Audi entered esports in 2017 and burst into action right away, becoming a sponsor of the Astralis Group, which includes League of Legends and FIFA squads, and Astralis itself, the four-time CS:GO Major winners. A year later, the German brand partnered with Fokus Clan and Schanzer Esports, also FIFA teams. All of these teams have a branded Audi Q7 at their disposal, which is used to travel to tournaments.
Nissan also got off to a strong start with investments in FaZe Clan and OpTic Gaming. The brand's representative was unexpectedly honest: he told that they came to esports in search of a new audience, so the logo will appear on the players' kits and YouTube videos. Bold business. Everything a FaZe Clan fan loves.
The same position was taken by KIA Motors Marketing Director Arthur Martins. According to him, esports allows you to reach out to young people directly. Since then, KIA has partnered with the LEC League of Legends Championship and Rogue Team's LoL squad. In addition, the League of Legends media faces have appeared in commercials for the South Korean giant: below you can see commentator Trevor “Quickshot” Henry testing the new model.
Toyota chose a different path. The Japanese corporation also invited famous personalities to their promo videos and created a collaboration with the Winstrike Dota 2 roster, but sponsoring the tournaments can be considered its main merit. They were there ever since Overwatch League Season One, GR Supra GT Cup series (Gran Turismo), BLAST Pro Series Moscow (CS:GO), and even their own TOYOTA Master Bangkok event.
But there's an Alpha
All these steps seem like small things compared to how BMW entered the market. Five contracts. All are Major and multi-gaming with the maximum coverage around the world: Cloud9 dominates in North America; G2 Esports and Fnatic are known throughout Europe; in Southeast Asia and China, every fan has heard about FunPlus Phoenix; and in South Korea, the interests of BMW are promoted by the famous organization T1.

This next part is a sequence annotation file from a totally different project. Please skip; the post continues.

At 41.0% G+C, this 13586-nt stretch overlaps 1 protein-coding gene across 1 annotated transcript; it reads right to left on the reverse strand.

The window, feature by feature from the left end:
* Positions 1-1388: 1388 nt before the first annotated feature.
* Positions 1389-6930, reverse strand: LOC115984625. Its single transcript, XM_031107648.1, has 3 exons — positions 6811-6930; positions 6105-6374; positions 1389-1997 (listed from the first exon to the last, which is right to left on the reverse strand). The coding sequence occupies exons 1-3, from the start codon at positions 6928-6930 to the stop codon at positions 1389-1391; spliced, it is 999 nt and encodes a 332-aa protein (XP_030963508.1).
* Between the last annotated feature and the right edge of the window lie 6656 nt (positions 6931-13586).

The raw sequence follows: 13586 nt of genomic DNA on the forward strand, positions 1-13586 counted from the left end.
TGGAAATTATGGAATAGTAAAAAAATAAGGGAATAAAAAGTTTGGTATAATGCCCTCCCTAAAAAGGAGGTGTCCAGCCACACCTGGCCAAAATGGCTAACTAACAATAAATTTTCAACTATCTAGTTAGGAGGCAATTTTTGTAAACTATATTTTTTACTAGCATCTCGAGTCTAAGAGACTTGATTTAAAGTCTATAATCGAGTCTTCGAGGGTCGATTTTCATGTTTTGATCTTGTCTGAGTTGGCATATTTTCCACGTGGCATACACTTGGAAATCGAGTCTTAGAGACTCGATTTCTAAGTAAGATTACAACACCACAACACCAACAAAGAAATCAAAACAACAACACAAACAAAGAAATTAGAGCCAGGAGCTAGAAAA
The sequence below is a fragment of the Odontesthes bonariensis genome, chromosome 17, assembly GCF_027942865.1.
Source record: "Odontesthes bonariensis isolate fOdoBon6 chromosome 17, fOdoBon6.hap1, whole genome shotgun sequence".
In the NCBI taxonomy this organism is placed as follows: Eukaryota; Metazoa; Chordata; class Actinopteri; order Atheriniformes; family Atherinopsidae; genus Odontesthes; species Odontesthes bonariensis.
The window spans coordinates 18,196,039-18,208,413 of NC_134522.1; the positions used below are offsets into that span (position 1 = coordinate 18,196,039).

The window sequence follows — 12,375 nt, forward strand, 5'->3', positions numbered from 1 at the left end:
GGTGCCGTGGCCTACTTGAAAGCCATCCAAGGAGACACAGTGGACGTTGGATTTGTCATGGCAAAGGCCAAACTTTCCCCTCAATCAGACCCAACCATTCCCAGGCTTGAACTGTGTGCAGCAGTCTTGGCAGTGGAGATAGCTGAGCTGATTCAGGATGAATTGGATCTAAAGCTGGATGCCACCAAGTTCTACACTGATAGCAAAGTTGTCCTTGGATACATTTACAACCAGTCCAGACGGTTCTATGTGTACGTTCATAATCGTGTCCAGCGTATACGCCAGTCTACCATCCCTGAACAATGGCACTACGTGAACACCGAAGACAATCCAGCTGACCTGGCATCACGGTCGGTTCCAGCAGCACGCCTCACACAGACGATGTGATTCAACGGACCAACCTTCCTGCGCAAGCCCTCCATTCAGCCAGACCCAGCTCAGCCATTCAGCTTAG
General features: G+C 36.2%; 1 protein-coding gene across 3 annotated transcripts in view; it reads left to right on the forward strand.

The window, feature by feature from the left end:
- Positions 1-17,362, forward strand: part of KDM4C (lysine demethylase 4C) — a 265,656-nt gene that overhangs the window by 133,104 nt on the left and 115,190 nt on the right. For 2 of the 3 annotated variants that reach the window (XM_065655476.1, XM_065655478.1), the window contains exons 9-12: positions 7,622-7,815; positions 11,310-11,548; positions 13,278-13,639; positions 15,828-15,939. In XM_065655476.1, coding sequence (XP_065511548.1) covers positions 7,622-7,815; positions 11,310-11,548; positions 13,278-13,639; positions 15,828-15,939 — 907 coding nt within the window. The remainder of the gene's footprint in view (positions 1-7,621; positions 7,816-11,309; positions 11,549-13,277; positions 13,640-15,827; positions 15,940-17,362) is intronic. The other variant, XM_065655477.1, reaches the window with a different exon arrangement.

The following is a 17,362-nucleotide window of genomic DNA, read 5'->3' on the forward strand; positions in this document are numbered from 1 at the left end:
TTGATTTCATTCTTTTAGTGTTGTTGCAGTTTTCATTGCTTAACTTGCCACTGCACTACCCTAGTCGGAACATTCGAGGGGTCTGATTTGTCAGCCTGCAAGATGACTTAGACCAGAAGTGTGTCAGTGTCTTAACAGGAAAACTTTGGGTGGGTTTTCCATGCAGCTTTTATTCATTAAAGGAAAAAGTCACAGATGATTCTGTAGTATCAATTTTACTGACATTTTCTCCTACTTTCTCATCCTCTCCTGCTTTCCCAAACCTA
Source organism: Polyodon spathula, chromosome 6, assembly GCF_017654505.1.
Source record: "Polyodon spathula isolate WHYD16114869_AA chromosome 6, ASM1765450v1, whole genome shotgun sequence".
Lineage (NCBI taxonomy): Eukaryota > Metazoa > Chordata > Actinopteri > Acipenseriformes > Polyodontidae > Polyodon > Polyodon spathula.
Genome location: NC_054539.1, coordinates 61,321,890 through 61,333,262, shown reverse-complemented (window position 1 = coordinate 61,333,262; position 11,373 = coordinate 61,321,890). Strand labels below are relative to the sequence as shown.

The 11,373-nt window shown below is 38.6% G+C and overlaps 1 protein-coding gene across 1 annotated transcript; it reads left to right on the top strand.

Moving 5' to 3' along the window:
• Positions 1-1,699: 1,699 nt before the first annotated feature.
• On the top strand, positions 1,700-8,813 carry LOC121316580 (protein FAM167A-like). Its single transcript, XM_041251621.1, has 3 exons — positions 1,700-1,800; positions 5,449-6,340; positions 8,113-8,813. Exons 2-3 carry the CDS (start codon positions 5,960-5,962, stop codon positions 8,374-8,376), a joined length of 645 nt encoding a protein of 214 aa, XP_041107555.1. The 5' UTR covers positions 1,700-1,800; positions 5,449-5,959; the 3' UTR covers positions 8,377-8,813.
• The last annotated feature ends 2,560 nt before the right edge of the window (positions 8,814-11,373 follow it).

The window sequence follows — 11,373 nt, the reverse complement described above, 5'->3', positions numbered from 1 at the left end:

In addition to the obvious T-shirt logos, sponsorship has allowed partners to shoot joint promo videos, use 'bimmers' when traveling to tournaments, and players from the abovementioned clubs will be recruited to create "hardware and software products that perfectly reflect the needs of gamers."
Hearing about all this madness, the partnership between HellRaisers and Mazda looks modest, albeit logical. However, in less than a day since the announcement, the organization managed to release a stylish video announcement, start developing merchandise and talk about an upcoming video where HR and Mazda MX-5 players will appear (the same Mazda Miata that old racing fans may remember from the NFS Underground series)... Given our turbulent times, when it is more profitable for corporations to invest in digital entertainment than in something traditional, such collabs will occur more and more often.